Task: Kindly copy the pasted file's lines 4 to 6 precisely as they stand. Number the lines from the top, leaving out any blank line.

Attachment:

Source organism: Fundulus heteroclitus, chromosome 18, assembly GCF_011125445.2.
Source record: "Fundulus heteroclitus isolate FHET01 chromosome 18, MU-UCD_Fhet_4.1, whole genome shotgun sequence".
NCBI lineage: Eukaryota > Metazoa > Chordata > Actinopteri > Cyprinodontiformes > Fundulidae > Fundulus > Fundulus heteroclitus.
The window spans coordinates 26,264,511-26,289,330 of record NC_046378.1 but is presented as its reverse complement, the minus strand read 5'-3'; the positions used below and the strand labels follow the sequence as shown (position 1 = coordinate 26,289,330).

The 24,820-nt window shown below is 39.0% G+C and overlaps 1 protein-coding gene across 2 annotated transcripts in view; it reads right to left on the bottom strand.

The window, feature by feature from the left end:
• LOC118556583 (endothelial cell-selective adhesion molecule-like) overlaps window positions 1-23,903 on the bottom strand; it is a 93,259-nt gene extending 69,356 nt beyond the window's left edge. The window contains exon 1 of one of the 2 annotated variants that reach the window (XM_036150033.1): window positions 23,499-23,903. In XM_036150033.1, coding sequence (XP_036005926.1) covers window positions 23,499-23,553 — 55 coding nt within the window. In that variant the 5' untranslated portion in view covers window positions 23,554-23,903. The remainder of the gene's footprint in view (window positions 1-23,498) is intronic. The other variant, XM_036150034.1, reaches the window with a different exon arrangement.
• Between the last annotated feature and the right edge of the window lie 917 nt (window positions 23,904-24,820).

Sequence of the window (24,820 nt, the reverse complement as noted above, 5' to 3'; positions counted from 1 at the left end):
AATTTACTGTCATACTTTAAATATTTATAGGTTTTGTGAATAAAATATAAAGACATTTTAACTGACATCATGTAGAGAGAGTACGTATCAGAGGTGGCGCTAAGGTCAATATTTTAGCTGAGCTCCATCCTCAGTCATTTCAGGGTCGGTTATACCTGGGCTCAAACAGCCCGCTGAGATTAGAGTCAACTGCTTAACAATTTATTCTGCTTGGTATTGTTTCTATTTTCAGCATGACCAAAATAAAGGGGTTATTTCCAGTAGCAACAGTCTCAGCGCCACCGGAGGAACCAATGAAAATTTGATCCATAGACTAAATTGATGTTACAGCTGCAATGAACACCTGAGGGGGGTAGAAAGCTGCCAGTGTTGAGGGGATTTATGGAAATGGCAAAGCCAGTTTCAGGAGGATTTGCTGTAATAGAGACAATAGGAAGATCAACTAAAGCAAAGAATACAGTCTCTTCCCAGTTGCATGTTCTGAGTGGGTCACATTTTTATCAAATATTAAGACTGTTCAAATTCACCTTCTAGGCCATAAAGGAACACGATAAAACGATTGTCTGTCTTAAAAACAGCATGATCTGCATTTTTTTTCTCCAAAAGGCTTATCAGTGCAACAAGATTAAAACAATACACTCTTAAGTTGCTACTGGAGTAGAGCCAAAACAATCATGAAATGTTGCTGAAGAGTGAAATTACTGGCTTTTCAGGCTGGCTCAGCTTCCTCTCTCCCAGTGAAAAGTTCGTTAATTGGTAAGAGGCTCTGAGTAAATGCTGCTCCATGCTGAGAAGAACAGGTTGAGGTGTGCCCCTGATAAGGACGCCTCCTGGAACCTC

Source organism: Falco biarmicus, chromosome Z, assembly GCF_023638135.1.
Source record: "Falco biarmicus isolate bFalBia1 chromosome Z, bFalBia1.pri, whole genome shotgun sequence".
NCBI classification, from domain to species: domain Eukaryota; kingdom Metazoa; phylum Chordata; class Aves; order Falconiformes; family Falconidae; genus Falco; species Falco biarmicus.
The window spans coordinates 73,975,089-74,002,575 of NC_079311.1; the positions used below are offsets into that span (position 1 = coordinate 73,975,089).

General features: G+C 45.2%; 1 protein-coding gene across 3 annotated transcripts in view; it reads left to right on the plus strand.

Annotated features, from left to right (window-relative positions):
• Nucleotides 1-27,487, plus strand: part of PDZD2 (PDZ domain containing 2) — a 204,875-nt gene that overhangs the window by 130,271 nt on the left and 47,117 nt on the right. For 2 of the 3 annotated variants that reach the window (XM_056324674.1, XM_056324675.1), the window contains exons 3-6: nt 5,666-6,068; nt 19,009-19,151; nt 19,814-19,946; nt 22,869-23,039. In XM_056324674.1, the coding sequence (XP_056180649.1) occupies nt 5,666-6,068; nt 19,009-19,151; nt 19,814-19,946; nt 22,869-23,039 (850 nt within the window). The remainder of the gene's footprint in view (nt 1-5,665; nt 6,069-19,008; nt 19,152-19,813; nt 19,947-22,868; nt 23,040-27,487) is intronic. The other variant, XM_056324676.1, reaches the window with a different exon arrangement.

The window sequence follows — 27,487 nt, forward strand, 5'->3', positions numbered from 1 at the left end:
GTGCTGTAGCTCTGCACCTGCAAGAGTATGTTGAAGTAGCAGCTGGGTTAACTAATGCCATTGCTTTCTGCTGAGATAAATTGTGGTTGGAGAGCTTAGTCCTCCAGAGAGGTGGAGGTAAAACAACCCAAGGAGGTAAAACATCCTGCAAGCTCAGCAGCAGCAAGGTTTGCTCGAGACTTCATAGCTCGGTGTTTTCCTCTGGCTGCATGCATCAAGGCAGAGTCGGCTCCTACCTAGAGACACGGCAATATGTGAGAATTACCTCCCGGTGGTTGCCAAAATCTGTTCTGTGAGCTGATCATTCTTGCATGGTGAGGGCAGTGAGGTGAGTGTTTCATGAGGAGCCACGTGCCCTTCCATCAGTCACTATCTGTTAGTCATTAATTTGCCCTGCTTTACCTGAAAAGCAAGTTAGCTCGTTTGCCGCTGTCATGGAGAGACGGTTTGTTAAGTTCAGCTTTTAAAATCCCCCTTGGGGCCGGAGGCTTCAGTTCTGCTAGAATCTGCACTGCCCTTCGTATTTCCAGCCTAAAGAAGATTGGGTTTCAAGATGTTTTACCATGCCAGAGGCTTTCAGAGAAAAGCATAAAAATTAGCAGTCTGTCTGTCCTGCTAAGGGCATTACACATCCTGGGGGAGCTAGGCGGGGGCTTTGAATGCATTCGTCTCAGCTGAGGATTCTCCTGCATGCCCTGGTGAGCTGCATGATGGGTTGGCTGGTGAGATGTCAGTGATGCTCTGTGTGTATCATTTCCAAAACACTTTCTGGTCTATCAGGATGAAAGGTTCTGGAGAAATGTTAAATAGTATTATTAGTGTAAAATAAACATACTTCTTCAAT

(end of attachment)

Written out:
The window spans coordinates 26,264,511-26,289,330 of record NC_046378.1 but is presented as its reverse complement, the minus strand read 5'-3'; the positions used below and the strand labels follow the sequence as shown (position 1 = coordinate 26,289,330).

The 24,820-nt window shown below is 39.0% G+C and overlaps 1 protein-coding gene across 2 annotated transcripts in view; it reads right to left on the bottom strand.

The window, feature by feature from the left end: